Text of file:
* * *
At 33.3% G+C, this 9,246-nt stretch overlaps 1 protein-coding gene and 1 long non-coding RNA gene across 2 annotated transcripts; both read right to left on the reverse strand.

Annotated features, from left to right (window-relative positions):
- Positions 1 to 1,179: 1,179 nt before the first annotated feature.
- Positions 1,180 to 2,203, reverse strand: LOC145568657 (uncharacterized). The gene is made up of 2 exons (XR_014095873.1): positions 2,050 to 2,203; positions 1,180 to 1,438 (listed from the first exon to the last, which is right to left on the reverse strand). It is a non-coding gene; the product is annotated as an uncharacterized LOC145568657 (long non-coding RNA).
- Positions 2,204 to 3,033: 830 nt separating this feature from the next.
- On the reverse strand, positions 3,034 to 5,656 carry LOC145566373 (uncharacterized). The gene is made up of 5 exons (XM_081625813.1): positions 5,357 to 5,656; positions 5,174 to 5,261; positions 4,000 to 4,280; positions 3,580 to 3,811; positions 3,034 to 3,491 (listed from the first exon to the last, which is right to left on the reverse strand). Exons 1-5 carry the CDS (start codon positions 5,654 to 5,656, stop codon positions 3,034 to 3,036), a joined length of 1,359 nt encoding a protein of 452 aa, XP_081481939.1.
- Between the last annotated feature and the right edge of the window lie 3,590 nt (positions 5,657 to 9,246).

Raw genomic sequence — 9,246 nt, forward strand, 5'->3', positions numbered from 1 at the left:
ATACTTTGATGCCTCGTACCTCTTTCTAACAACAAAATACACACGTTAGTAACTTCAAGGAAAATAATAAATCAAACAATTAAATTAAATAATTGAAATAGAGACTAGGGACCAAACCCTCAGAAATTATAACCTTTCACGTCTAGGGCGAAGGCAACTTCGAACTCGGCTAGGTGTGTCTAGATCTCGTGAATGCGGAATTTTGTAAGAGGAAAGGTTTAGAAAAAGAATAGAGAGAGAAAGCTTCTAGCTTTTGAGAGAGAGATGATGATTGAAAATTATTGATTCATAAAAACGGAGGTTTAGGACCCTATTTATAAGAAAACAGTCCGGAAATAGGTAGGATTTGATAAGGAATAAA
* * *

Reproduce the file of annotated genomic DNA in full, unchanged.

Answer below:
At 33.3% G+C, this 9,246-nt stretch overlaps 1 protein-coding gene and 1 long non-coding RNA gene across 2 annotated transcripts; both read right to left on the reverse strand.

Annotated features, from left to right (window-relative positions):
- Positions 1 to 1,179: 1,179 nt before the first annotated feature.
- Positions 1,180 to 2,203, reverse strand: LOC145568657 (uncharacterized). The gene is made up of 2 exons (XR_014095873.1): positions 2,050 to 2,203; positions 1,180 to 1,438 (listed from the first exon to the last, which is right to left on the reverse strand). It is a non-coding gene; the product is annotated as an uncharacterized LOC145568657 (long non-coding RNA).
- Positions 2,204 to 3,033: 830 nt separating this feature from the next.
- On the reverse strand, positions 3,034 to 5,656 carry LOC145566373 (uncharacterized). The gene is made up of 5 exons (XM_081625813.1): positions 5,357 to 5,656; positions 5,174 to 5,261; positions 4,000 to 4,280; positions 3,580 to 3,811; positions 3,034 to 3,491 (listed from the first exon to the last, which is right to left on the reverse strand). Exons 1-5 carry the CDS (start codon positions 5,654 to 5,656, stop codon positions 3,034 to 3,036), a joined length of 1,359 nt encoding a protein of 452 aa, XP_081481939.1.
- Between the last annotated feature and the right edge of the window lie 3,590 nt (positions 5,657 to 9,246).

Raw genomic sequence — 9,246 nt, forward strand, 5'->3', positions numbered from 1 at the left:
ATACTTTGATGCCTCGTACCTCTTTCTAACAACAAAATACACACGTTAGTAACTTCAAGGAAAATAATAAATCAAACAATTAAATTAAATAATTGAAATAGAGACTAGGGACCAAACCCTCAGAAATTATAACCTTTCACGTCTAGGGCGAAGGCAACTTCGAACTCGGCTAGGTGTGTCTAGATCTCGTGAATGCGGAATTTTGTAAGAGGAAAGGTTTAGAAAAAGAATAGAGAGAGAAAGCTTCTAGCTTTTGAGAGAGAGATGATGATTGAAAATTATTGATTCATAAAAACGGAGGTTTAGGACCCTATTTATAAGAAAACAGTCCGGAAATAGGTAGGATTTGATAAGGAATAAA